How ‘The Martian’ Director Ridley Scott Is Shaking Up Movie Marketing

Plus, how he feels about his historic '1984’ Apple spot

Headshot of Kristina Monllos

More than three decades ago, Ridley Scott's 60-second ad for Apple, "1984," shook up advertising forever and helped establish the Super Bowl as a destination for the most ambitious marketing campaigns. Now, the Oscar-nominated director of Alien and Gladiator wants to rewrite Hollywood's marketing playbook. With his latest release, 20th Century Fox's The Martian, Scott went beyond the usual mix of trailers and TV spots, producing, with his content marketing agency 3AM, digital shorts that immersed audiences in the world of the film. At the same time, it was important to "bring brands in early enough [so the agency] could make sure that their brand story fit with the story that we were telling," said Jules Daly, president of RSA films and 3AM managing partner. An ad created in partnership with Droga5 and Under Armour centered around The Martian's main character (played by Matt Damon). Meanwhile, National Geographic Channel devoted a mini-episode of its StarTalk with Neil deGrasse Tyson to the movie's Mars mission. Scott talked to Adweek about marketing the modern blockbuster and whether he would ever do another Super Bowl commercial.

Adweek: Marketing for The Martian included elements that aren't typically part of a film's promotional push. Why is that?

Ridley Scott: Well, what we've had with The Martian was an incredible palette between the drama, the humor, the visuals, the amazing cast and the reality of the situation. We always want to find a way for people to dig into all of this, to understand the arena they're going to experience and find out what's in store before you get to the theater but without spoiling the story. There's nothing worse than a three-and-a-half-minute trailer that shows the whole story. We did a series of short films on Prometheus and The Counselor, and those two experiences, to me, seemed to be a very sound way of beginning an advertising campaign and creating awareness. I've frequently found that if you start too soon with trailer materials, you run out of things to say. I think now, with all of the new technology available to the audience, saying the right thing at the right time is more important than ever before. And if we can achieve all of this with a mind toward finding fundamentally new ways to tell or extend our stories, I think that's where success lies.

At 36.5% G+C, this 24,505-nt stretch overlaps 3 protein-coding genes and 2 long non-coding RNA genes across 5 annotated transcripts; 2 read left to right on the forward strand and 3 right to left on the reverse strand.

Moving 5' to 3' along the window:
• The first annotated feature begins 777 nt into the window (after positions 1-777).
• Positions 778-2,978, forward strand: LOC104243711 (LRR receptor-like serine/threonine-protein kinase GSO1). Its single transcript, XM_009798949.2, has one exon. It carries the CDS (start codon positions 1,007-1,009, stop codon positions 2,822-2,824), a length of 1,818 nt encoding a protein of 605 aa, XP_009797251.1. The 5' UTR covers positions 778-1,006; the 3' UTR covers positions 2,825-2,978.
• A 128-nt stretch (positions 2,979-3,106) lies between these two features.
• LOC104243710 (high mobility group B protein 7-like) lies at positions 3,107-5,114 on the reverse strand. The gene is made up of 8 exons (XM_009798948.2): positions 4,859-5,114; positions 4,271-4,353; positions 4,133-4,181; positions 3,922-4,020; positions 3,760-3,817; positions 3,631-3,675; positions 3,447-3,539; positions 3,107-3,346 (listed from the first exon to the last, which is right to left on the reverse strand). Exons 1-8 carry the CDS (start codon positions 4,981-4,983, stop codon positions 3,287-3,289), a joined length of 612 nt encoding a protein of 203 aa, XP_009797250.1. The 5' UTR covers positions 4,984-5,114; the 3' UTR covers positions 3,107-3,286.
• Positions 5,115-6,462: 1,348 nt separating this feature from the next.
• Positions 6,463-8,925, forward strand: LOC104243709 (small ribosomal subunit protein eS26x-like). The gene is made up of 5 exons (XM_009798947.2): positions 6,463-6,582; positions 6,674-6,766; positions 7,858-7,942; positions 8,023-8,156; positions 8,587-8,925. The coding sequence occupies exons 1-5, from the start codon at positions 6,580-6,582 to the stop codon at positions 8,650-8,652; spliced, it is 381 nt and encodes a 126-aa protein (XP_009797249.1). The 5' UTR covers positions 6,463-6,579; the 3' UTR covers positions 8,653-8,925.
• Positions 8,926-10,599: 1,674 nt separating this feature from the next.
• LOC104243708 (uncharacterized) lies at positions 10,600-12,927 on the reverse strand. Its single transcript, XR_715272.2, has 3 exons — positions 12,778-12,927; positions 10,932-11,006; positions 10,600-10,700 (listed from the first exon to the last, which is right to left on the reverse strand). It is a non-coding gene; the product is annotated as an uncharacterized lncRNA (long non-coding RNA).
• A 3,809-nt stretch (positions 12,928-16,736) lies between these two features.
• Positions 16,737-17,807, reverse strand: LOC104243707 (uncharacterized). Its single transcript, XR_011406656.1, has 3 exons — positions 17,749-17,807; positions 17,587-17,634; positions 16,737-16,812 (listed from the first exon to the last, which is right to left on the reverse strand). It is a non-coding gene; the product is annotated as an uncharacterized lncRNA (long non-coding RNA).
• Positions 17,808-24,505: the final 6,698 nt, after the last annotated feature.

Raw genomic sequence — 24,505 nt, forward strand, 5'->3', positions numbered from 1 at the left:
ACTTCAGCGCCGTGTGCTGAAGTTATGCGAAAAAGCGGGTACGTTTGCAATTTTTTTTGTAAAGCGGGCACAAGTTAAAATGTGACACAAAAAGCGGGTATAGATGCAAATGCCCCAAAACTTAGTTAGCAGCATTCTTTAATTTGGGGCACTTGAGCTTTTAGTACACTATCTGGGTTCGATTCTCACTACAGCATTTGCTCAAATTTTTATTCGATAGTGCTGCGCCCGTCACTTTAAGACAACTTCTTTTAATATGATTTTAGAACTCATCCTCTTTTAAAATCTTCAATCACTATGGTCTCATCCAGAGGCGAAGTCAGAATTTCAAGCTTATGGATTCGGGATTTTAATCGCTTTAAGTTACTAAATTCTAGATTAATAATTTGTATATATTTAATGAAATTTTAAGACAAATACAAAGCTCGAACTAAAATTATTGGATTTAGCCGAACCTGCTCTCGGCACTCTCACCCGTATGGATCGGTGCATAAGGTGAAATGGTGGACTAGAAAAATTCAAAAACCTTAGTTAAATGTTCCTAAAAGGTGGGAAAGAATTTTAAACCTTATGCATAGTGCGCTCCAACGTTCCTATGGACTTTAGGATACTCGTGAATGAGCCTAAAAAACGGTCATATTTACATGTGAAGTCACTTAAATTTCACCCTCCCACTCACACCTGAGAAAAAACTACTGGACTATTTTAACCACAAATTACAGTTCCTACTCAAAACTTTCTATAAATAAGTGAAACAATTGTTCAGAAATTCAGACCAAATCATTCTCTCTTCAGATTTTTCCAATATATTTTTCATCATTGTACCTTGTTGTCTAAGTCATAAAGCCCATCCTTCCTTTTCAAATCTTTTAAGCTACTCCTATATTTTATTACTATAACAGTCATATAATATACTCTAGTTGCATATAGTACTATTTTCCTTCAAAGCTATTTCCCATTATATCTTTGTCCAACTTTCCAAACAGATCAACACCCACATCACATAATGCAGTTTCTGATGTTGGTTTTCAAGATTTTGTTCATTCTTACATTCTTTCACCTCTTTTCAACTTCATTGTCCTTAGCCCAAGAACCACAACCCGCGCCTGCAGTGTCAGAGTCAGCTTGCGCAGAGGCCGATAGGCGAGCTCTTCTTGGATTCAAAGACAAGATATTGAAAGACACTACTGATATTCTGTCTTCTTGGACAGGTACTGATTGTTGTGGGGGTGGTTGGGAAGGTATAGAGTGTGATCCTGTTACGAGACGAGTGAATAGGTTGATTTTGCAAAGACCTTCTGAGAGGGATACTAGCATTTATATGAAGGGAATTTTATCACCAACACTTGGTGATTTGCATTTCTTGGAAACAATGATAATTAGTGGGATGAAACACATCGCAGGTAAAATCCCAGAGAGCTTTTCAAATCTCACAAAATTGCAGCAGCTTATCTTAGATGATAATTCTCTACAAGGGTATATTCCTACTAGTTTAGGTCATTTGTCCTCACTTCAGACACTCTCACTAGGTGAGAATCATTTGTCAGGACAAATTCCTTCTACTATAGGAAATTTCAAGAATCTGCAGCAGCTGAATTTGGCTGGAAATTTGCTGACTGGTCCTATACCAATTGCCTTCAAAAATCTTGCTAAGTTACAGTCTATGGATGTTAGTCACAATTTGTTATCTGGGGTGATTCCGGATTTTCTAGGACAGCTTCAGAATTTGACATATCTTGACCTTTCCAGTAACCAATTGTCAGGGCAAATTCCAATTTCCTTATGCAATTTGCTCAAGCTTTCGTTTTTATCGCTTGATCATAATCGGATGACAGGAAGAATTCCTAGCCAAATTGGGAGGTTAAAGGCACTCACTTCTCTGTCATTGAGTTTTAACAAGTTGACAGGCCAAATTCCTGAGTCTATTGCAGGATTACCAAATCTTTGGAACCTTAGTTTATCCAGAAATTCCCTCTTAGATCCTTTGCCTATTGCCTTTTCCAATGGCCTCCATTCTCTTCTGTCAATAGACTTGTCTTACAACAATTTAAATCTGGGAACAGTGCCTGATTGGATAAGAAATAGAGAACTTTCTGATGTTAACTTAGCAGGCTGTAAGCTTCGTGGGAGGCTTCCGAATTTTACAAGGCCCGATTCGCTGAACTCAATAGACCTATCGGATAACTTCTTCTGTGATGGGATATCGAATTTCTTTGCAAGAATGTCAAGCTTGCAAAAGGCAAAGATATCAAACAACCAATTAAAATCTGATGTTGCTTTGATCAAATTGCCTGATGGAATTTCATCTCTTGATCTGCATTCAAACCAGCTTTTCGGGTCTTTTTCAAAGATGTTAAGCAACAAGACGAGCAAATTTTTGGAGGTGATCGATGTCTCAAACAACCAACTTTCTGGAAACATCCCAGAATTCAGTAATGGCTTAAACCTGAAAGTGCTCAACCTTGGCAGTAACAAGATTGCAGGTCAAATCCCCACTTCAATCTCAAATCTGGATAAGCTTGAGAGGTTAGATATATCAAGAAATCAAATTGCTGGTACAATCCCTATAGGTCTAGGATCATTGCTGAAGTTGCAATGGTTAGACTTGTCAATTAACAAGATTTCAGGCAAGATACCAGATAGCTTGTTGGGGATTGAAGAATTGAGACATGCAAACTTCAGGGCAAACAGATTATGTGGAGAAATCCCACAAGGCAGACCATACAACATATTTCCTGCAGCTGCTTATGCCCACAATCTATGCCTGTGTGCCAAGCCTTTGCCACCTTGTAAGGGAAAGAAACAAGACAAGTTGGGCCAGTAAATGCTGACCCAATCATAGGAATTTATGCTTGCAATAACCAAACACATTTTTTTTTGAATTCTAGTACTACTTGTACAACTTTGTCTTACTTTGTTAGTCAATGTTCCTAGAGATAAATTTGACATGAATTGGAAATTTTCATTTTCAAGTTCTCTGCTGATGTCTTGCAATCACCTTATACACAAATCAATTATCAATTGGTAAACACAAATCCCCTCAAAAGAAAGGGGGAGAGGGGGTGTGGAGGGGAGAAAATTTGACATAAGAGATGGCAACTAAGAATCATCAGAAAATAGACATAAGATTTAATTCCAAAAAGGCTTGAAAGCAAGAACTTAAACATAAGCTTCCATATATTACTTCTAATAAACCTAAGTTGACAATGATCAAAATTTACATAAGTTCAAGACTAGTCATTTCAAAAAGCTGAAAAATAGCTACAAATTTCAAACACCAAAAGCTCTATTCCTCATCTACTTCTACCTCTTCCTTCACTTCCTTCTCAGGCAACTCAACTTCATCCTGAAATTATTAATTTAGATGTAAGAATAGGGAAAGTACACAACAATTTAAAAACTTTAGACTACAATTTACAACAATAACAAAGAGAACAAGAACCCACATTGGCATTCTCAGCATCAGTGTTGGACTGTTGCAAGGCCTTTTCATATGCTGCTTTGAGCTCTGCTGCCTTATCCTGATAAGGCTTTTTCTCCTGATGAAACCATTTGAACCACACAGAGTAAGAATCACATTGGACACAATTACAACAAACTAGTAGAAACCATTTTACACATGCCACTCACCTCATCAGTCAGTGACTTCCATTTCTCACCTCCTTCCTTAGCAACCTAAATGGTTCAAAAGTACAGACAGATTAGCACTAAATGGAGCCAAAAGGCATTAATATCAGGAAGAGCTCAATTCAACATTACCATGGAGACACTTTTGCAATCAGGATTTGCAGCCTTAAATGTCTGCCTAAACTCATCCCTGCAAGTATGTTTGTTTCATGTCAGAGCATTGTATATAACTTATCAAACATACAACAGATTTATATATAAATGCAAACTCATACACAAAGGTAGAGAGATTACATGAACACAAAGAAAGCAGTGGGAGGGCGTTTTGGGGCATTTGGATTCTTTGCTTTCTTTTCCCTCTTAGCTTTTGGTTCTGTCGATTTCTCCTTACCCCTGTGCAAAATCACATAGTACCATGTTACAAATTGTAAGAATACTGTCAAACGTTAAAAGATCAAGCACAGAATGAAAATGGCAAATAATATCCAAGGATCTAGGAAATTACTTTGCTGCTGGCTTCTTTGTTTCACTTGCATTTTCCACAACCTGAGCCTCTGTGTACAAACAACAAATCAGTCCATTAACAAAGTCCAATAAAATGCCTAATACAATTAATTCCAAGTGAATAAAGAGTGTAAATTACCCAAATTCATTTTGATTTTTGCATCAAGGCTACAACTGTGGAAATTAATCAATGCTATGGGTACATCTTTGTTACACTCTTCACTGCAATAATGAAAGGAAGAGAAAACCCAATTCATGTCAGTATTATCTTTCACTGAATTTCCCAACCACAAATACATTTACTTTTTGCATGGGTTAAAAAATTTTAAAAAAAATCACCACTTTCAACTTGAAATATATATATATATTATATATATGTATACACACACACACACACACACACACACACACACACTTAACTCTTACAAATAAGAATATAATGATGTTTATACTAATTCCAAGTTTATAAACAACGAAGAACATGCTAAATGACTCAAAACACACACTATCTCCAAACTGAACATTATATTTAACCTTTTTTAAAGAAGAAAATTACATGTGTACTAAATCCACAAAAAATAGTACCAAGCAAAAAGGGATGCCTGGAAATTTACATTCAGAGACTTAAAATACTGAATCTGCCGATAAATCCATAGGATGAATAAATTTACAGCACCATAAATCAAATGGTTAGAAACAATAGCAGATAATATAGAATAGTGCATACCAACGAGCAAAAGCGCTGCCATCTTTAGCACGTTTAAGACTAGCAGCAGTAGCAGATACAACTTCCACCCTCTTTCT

What does its success mean for directors and movie marketers?

I've always found film advertising to be very difficult. Going back to Alien, I've tried to work with people that can think unconventionally about these problems and, most importantly, that understand directional thinking. This is the same approach I carry through the filmmaking process. You have to find the central idea and not drift from it. I think the earlier we can start to define our marketing goals and have those inextricably linked to the core idea of the film, the more powerful the advertising can be. And I think the complexity of advertising a film today is so problematic, you need to have highly creative people involved early enough that can solve all of this.


Alien (1979) is one of Ridley Scott's greatest hits, along with The Martian (2015) and "1984."  

So do you think we'll see more experimental marketing for films?

I don't see why not. There are massive changes happening in entertainment at the moment, and we need to find new ways to get our content in the hands of the audience and get them excited to come out to the theater. I don't think the answer is putting out five trailers and giving away the entire story. People don't want to be bullshitted. Show me what I'm going to get in the theaters, but entertain me, and try to be clever about it. That's all they have time for.

Where do you see branding and the film business intersecting in the future?

There has always been a relationship between advertising and film. Why shouldn't that continue to evolve? I think both of these worlds keep moving closer together, and the audience has more power in choosing what they want to spend time with, so it better be good. Films are an excellent way to connect with people through something they care about.

Your "1984" spot for Apple has been credited with changing how consumers watch the Super Bowl, that it could be something to watch for the ads. What are your feelings about that ad now?

I'm proud of that spot. It all came from a single idea and the decision to not just feature the product but to communicate what Apple stood for. It was my job as the director to interpret that and deliver it as visual entertainment. All of the best advertising to me feels like entertainment. I look at commercials like films. That's how I made them. It was a formidable approach … still is today. It's all about great writing and great entertainment. Nothing like great writing.

Would you ever want to do another Super Bowl spot?

I would love to do a Super Bowl spot again. It would have to be epic on every level.

What's your favorite ad?

Oh, there are so many. I've always loved the medium [of advertising]. I do love "Just do it." Great copy and a great life message. As I said before, great writing.

(Ed's note: Scott will return to the Super Bowl this year, producing a 60-second spot for LG staring Liam Neeson which is directed by his son Jake Scott.) 

This story first appeared in the Dec. 7 issue of Adweek magazine. Click here to subscribe.

@KristinaMonllos Kristina Monllos is a senior editor for Adweek.